A letter to Apple.
I think I might write to Apple. A proper, physical letter.
Not because I expect a reply, or even that I expect them to care what a single customer thinks, but because I am in a quandary over the fact that I own 2 Macs, and an iPhone, and how I square that against the my ethics- particularly in light of the recent New York Times article about labour conditions in China.
Of course, this is not a new story - people have been exploited in the production of goods for centuries, and Apple is not new to stories circulating about it’s suppliers Foxconn, Wintek and others. This is without even acknowledging the appalling atrocities committed in the DRC in search of Rare Earth materials, touching a whole host of products beyond those of one producer.
I suppose my attitude in the past has been fatalistic- if it is impossible to avoid companies that produce artefacts using such practices, why not at least choose one that acknowledges the problem?
The issue with this line of reasoning is that it favours the status quo- if we do not hold that we can change the world (or are led into that tacit assumption), then the world will not change. Interesting that I have applied this in other areas of my life (like shopping locally, buying fair trade produce) and yet the question of where the technology I buy has been glanced over.
Ivan Illich, and E. F. Schumacher both write about how a change might be bought about (or at least highlight the conditions required), and it’s interesting to see that these conditions are starting to appear. For instance, the open source movement- and how this could have an impact on hardware; not just creating outstanding software solutions, but how about the hardware to run it on? For instance, the very powerful, diminutive Raspberry Pi.
Open design has a lot to add here - take the local production methods outlined by Schumacher. Instead now, we can share plans and best practice across the whole globe, not simply our own physical location. 3D printers might not be able to print to a fine enough resolution (or in comparable materials like Aluminium) at the minute, but with the right development and with other community initiatives like Fab Labs and Hackerspaces it’s not too much of a stretch to imagine that I (or my son, when he’s a bit older) could make my own phone.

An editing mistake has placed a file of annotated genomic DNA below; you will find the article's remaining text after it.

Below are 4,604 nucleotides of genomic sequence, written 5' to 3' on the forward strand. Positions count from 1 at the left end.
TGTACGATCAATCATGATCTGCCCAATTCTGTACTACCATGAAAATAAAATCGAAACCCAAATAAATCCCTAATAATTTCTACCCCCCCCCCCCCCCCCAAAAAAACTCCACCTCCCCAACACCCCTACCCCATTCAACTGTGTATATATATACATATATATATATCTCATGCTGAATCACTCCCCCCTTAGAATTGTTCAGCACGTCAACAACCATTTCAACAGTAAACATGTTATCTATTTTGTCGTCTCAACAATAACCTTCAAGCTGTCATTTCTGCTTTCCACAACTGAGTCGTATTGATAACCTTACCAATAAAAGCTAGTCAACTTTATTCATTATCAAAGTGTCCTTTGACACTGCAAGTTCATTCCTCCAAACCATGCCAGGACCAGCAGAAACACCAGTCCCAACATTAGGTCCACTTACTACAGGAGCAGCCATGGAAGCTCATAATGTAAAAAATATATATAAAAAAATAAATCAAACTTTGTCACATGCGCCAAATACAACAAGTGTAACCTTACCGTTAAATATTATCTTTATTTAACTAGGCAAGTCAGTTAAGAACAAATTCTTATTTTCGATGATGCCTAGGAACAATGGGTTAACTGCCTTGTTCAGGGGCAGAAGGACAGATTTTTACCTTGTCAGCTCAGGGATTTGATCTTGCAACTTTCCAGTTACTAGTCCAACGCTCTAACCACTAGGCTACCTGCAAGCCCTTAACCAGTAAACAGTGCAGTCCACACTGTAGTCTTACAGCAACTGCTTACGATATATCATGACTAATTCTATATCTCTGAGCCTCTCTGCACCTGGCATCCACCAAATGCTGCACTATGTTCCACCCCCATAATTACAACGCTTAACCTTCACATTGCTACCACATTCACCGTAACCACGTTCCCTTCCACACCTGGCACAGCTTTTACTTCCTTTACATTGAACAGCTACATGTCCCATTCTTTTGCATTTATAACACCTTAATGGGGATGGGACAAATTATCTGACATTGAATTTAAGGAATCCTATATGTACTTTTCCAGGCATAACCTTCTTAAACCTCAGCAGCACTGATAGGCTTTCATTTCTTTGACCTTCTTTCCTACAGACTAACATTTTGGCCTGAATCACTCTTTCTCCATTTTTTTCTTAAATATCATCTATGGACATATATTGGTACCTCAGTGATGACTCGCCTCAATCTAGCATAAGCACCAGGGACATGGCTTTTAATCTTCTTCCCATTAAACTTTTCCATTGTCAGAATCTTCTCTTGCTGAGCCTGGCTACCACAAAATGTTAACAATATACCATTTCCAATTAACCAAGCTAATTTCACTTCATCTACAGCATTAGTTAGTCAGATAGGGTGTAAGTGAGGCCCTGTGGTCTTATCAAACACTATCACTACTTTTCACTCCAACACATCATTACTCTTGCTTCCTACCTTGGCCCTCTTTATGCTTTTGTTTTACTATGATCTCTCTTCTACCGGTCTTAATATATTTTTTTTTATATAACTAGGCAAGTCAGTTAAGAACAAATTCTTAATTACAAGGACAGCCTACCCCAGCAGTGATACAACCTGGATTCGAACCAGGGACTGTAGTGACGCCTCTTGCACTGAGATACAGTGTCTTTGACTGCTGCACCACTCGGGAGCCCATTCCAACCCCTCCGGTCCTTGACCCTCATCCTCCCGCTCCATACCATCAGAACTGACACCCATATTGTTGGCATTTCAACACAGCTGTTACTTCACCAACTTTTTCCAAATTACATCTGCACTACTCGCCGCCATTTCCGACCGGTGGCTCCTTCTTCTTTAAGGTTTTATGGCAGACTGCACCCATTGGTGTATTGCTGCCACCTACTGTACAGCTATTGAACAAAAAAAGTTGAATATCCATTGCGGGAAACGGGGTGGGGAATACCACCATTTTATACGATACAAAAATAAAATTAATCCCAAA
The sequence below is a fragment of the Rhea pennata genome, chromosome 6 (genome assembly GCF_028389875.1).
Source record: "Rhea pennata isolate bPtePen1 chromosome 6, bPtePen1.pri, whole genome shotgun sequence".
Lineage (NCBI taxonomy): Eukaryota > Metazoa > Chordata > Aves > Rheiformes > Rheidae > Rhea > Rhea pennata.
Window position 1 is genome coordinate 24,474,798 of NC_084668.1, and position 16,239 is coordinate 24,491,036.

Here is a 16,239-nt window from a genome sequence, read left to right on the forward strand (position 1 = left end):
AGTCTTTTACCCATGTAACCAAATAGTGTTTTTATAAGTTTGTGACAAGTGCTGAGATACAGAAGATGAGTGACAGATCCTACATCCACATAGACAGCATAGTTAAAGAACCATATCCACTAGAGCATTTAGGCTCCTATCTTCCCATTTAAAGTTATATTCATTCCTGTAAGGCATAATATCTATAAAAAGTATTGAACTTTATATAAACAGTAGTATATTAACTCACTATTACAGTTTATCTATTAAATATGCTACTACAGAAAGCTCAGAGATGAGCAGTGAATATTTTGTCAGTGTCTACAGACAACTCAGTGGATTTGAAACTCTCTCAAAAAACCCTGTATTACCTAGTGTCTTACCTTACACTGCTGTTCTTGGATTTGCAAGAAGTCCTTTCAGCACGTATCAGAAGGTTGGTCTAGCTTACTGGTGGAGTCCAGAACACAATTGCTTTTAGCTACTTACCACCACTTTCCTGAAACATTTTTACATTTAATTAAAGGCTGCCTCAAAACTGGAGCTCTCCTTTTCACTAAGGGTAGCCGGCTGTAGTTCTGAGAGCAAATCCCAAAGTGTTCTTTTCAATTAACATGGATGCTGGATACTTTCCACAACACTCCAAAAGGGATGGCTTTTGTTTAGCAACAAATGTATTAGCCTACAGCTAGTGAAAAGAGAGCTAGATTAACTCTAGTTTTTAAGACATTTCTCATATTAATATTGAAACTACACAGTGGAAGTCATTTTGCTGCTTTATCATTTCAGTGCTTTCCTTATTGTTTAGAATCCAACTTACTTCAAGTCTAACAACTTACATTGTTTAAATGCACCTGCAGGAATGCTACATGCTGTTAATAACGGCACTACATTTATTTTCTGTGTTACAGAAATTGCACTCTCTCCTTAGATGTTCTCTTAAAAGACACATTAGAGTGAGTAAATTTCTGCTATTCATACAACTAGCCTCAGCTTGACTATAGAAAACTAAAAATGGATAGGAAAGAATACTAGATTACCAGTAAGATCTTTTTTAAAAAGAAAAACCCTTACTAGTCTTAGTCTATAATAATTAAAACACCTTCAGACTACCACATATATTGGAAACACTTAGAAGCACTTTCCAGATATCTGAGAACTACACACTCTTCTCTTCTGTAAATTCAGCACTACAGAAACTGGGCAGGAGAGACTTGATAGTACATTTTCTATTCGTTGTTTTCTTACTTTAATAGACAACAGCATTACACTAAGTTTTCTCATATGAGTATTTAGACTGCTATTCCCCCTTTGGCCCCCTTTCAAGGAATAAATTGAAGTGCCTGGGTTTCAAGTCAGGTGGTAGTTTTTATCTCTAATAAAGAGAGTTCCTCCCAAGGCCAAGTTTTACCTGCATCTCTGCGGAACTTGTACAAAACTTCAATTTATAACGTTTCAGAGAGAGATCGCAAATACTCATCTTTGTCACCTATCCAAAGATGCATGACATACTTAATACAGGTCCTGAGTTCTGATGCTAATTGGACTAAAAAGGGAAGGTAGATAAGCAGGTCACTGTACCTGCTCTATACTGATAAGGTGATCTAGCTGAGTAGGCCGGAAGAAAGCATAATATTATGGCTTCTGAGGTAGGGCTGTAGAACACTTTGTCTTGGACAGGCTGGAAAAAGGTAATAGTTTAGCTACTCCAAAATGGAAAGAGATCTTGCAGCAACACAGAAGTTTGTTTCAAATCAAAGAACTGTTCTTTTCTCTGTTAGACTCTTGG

Many will raise the valid counterpoint that some people have neither the inclination or talent to successfully produce their own hardware, in the same way that many currently lack the inclination or talent to produce their own software. This is true, but with advances in the manufacturing techniques mentioned above, it would be possible to produce artefacts in the country of origin from locally-sourced and available materials; which might even be a catalyst to see more heterogeneous products that refer to the culture of their origin. See Don Norman’s excellent article in Core 77.
So this takes me back to the opening line of this post.
Why write to Apple? Well, for one thing it’ll get my concerns off my chest. Secondly though, I do not believe that we are incapable of making a difference- I’m not arrogant enough to think that my sole contribution will persuade Apple to crusade on behalf of a fair deal for Chinese workers - but collectively, we can make a difference.